Marysville police say stolen bikes traded for drugs
MARYSVILLE, Wash. -- Investigators say dozens of recovered bicycles are tied to a drug operation where the dealer traded dope for stolen property. Marysville police have made one arrest and are now trying to re-unite those bikes with their owners.
Everything from high-end road bikes to recumbent and even BMX models are stuffed into the evidence locker at the Marysville Police Department. Investigators say 61 bicycles ended up being seized from a home on 81st Place NE after neighbors complained about suspicious activity.
"A lot of traffic coming and going, all hours of the night," said Cmdr. Wendy Wade of the Marysville Police Department. "People coming and staying for short periods of time and then leaving."
Officers went to the house on Thursday to talk to the man, where they found bicycles littering the lawn. After getting a search warrant, they also found drugs and guns inside the home. They believe the man who lives there was trading methamphetamine and heroin for stolen bikes.
"He was exchanging the bicycles for narcotics as a payment method," Wade said.
Douglas Hansen is now charged with possession of stolen property and drugs. However, in a brief interview outside his home, he told us he's innocent.
"In the end when they take the time to check them all out, they'll see that they're not stolen," he said.
Hansen says it's his long-time hobby to repair old bikes. He says it has nothing to do with drugs.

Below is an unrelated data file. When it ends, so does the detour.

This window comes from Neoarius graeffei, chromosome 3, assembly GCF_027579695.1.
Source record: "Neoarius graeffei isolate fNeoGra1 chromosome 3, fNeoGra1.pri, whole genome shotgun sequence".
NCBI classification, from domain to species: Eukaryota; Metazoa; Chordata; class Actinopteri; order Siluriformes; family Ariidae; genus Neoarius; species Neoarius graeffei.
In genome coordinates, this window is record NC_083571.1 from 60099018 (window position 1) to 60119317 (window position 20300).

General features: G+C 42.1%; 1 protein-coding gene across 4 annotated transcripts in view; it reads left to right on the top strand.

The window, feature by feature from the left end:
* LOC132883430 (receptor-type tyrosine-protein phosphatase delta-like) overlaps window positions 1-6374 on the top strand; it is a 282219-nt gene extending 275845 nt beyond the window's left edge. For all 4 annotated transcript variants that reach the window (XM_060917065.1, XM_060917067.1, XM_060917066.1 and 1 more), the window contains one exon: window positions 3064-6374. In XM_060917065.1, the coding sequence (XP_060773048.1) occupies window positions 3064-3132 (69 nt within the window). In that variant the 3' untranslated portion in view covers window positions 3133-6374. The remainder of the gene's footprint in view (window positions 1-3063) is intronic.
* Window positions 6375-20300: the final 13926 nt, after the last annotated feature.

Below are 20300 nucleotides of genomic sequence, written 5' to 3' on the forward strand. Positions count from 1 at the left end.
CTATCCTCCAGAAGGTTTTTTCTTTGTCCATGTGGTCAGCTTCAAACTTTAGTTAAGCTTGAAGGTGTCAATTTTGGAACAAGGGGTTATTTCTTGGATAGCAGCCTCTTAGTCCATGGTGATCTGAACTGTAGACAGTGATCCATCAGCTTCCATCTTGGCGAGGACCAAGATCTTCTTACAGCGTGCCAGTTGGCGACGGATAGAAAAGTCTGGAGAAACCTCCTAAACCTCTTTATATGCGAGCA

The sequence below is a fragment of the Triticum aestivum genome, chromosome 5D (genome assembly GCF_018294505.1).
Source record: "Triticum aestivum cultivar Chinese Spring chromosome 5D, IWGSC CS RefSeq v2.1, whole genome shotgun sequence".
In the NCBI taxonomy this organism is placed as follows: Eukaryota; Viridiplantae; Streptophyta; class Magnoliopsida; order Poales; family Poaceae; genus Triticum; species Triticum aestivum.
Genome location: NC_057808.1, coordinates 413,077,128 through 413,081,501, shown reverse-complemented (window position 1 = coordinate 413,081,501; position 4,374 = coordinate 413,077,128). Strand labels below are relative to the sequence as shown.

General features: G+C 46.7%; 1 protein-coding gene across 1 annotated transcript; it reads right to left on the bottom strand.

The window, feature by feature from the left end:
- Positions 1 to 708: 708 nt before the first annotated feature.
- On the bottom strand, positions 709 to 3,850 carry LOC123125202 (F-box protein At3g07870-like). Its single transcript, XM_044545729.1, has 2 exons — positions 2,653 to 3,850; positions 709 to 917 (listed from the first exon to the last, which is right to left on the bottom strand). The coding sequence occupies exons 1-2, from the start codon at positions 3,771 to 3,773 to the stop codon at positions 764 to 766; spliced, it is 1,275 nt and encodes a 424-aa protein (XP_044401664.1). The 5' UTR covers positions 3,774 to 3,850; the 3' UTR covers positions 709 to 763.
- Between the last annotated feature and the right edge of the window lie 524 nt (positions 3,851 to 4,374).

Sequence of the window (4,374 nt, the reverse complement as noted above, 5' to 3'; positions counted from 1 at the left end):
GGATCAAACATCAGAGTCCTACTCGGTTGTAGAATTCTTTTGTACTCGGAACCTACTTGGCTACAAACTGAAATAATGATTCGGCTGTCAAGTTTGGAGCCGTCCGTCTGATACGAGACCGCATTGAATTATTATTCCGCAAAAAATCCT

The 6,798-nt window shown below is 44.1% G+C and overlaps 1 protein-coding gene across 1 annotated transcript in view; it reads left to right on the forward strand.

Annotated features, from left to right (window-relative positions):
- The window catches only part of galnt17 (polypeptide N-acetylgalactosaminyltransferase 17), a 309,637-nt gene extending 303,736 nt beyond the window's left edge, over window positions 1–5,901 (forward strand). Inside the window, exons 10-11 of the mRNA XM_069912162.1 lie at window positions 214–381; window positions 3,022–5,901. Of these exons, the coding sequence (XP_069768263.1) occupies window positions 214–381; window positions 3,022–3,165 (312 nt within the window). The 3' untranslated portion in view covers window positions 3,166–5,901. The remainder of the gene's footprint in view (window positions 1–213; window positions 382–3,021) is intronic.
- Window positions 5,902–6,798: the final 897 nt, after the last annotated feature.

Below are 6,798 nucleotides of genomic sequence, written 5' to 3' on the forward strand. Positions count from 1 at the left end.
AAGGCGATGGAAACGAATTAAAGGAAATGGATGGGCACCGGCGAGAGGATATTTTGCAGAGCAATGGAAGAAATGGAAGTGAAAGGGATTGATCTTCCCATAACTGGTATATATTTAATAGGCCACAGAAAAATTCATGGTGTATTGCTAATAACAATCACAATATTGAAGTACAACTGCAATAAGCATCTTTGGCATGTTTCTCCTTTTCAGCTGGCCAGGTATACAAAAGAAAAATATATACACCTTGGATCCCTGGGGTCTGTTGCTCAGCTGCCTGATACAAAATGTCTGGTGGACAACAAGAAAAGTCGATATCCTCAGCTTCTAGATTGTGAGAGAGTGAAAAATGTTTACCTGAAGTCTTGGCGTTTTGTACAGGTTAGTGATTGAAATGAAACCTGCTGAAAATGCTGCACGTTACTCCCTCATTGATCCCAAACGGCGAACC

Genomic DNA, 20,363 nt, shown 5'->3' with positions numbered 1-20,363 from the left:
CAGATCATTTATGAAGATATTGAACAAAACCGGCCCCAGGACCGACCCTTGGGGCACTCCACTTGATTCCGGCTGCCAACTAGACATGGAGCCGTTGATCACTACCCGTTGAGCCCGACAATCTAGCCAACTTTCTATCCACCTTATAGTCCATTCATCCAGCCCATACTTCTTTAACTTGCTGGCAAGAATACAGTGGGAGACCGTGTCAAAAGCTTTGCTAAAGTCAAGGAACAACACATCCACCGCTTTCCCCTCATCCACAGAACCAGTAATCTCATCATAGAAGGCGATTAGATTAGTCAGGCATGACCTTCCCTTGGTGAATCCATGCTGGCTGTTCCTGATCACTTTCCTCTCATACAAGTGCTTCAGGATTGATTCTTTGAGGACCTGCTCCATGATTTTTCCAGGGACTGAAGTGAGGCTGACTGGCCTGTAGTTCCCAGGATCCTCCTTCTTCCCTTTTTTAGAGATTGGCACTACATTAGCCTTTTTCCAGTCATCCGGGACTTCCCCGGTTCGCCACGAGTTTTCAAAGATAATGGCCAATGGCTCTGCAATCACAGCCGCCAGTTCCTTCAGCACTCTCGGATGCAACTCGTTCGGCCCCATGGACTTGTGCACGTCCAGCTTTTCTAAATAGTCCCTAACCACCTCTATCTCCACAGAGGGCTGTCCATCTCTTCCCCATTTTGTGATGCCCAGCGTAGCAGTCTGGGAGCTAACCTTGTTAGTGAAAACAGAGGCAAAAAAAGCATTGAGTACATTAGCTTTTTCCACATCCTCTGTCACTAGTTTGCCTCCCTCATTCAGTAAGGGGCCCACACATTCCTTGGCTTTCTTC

However, investigators say they found various drugs inside Hansen's home, along with baggies and scales. Now they are trying to learn the extent of this operation and get dozens of bicycles back to their owners.
"There's a lot of bicycles and we think most of them were stolen," Wade said. "We just want people to be able to get their property back."
Marysville police have set up a website where people can sort through pictures of the recovered bicycles and see if their property is there.
People with questions can contact Officer Brad Smith at firstname.lastname@example.org, or by calling (360) 363-8387. Officer Smith will be scheduling appointments for citizens to come to the department in order to identify bicycles belonging to them. Supporting documentation, such as receipts, documented serial numbers, personal photographs or even previously filed police reports may be used to verify rightful ownership.
Appointments for viewing will be made for Tuesdays and Thursdays between 2:30 and 3:30 p.m. for the next three weeks, ending on April 24th.